Review: Flight

In what is perhaps my favorite quote on the subject, Homer Simpson once toasted, “To alcohol! The cure to and cause of all of life’s problems!” Indeed, that devilish friend has the uncanny ability to bring out both the best or worst in many, and in rare cases, both. When one grips the bottle tighter than his loved ones, then we begin to see the inner destruction of lives. Flight is a film about all these things, but more vitally, it is about a man who refuses to acknowledge his addiction, even when his actions have devastating consequences. In what proves to be Denzel Washington’s most accomplished performance to date, Flight is elevated to a well made adult drama, despite a few gaps in narrative execution.

You might never guess it, but Flight was directed by Robert Zemeckis, who for the last decade has been aloft in the stratosphere of animation, with films such as The Polar Express and A Christmas Carol. This film is his return to live action since that other movie with a pivotal plane crash, Cast Away. Fortunately, the comparisons end there, for Flight pulls few punches in the way of sentimentality. Instead, it provides a character study of a man whose personal demons lurk beneath the surface. After a night of sleepless, drunken debauchery, airplane pilot Whip Whitaker (Washington) takes to the captain’s deck for a routine flight to Atlanta when things go terribly wrong. Partially due to faulty equipment and partially due to his own recklessness, Whip and his hundred passengers on board nose dive towards the ground and in an improbable feat, manage to level out by the miracle of inverting the plane and landing in a field upright at the last possible moment. Though many lives are saved, a few casualties cannot be avoided. When an investigation into the accident points towards Whip’s intoxication, Whip is forced into a corner, both public and private, that he may not be able to escape.

Denzel Washington has been among the most well liked A-list actors for twenty years, with charisma and utter command dominating all of his performances. Though his work is clearly adored, he has been less than dynamic, dialing into the same type of performance for nearly everything since 2001’s Training Day. In fact, Washington is becoming a good successor to the duality found in actors like Jack Nicholson, whose personas tend to dominate over their true acting abilities. That same Denzel bravado dominates much of Flight, but this time, its a veil concealing a truly weak man, and Washington allows for Whip to emerge from behind that veil at key moments. At a funeral for one of the deceased flight attendants, for instance, Whip finds himself quietly pleading with one of the survivors to lie for him in public in order to conceal his substance addiction. Its a quietly effective scene and shows a rare Washington playing completely out of the control of his situation. The remaining cast is quite good surrounding Washington, especially an enlivened John Goodman as an old friend of Whip’s who dangerously reaffirms his substance abuse, to occasionally humorous results. Throughout the film, Whip develops a relationship with another drug riddled woman (Kelly Reilly), and though she foolishly tries to pull him out of his addiction, her addition to the film ends up dangling without much purpose, save for a well executed scene when Whip first meets her.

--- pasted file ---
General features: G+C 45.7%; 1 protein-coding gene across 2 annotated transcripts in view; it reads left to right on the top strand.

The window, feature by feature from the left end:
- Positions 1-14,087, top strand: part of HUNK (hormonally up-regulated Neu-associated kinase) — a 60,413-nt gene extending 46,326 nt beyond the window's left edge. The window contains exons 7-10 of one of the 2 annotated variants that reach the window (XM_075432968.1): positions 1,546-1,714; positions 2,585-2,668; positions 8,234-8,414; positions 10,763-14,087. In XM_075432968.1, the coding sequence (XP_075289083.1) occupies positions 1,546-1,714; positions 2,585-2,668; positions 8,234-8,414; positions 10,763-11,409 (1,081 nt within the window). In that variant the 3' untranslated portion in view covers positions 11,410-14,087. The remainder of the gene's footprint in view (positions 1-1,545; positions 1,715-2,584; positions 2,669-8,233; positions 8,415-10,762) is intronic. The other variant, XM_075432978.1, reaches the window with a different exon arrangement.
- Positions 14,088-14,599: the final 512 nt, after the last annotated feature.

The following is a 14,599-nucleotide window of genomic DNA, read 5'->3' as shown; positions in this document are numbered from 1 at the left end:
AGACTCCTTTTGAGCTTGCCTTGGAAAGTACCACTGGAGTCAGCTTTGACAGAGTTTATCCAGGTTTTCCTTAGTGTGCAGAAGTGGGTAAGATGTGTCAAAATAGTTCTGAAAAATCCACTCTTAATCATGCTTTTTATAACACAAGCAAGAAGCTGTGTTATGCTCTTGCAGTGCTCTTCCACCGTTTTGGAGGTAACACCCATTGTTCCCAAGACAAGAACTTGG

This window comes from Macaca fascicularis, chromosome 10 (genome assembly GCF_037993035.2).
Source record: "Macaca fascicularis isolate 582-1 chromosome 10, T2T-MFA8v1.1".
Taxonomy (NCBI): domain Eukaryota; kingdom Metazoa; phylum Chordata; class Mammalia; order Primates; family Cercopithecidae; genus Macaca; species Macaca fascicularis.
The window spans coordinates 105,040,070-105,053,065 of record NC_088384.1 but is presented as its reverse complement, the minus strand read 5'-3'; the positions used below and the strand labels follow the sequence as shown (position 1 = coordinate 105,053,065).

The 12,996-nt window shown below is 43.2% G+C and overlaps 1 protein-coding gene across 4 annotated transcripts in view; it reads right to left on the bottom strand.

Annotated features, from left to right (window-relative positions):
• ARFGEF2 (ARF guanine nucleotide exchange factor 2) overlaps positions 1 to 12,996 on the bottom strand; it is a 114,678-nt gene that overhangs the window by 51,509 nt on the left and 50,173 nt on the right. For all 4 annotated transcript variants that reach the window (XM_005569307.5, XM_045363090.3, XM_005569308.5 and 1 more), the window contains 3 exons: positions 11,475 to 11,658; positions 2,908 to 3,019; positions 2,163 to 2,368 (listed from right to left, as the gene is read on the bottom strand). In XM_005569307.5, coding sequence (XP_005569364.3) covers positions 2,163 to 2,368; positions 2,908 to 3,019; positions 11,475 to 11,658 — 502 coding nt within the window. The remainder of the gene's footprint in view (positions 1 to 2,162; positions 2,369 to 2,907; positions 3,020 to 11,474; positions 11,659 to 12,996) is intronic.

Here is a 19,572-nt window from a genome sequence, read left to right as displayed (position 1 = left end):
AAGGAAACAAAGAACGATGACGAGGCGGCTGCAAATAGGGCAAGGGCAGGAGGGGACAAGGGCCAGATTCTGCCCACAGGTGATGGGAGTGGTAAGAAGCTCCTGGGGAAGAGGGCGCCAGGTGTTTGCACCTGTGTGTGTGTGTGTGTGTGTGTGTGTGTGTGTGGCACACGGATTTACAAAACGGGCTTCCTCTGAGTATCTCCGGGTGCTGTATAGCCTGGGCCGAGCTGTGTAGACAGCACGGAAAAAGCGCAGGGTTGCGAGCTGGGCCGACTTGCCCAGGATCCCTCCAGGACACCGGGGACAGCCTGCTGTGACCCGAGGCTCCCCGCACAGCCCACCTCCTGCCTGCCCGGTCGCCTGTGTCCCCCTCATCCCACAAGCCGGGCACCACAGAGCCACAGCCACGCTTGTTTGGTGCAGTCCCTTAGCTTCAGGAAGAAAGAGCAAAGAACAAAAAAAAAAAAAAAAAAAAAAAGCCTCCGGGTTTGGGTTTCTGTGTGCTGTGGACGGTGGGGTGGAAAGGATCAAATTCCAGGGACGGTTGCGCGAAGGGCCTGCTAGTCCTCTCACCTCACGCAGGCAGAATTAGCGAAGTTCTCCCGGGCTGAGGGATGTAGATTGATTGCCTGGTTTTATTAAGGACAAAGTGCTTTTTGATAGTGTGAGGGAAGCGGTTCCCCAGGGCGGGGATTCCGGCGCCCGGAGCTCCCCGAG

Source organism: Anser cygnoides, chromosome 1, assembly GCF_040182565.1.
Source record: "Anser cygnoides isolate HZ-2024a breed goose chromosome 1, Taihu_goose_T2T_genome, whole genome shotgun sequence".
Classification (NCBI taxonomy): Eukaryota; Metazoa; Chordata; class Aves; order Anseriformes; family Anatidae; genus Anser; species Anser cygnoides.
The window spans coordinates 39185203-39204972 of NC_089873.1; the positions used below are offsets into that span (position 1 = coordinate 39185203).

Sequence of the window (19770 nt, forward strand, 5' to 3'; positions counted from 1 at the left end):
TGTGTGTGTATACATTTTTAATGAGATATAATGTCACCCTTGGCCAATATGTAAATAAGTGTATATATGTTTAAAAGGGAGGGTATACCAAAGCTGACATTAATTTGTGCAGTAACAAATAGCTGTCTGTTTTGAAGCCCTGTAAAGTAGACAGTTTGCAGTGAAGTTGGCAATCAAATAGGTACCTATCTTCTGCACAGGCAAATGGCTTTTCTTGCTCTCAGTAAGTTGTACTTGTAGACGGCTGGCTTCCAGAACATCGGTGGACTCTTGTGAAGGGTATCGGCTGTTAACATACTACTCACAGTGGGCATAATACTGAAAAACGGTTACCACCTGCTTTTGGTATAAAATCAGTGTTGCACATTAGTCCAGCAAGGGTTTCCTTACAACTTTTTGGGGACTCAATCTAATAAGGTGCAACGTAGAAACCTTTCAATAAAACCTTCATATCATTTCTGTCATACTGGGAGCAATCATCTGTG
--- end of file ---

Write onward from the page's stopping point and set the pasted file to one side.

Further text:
For all of the visual wonder we might expect from Robert Zemeckis (the same man who brought us Back to the Future and Forrest Gump), Flight is a surprisingly restrained, adult film. However, prior to the legal proceedings, the film’s opening twenty minutes are something of a master class in an action filmmaking. Even from the grounded safety of a movie theater, watching the doomed plane’s descent is legitimately terrifying experience, as Zemeckis rarely cuts outside of the cockpit and cabin, maintaining an increasingly claustrophobic atmosphere. The rest of the film never matches the sheer intensity of the first act, nor does it need to. Though occasionally turbulent in narrative execution, Zemeckis’ film nevertheless maintains a sturdy altitude in conveying Whitaker’s arc as a character, including a singular image at a critical juncture that says everything about the man in the span of less than thirty seconds. After such a lengthy departure from the real world, Zemeckis’ landing is very welcome. With the aid of Denzel Washington’s most complex turn of his career, and a compelling look into how long a man can continue lying to himself, Flight may not have chartered an entirely fresh or sturdy course in the endless narratives of alcoholism, but its overall journey is worth the destination. And I’m finished with the puns.


~ by romancinema on November 11, 2012.

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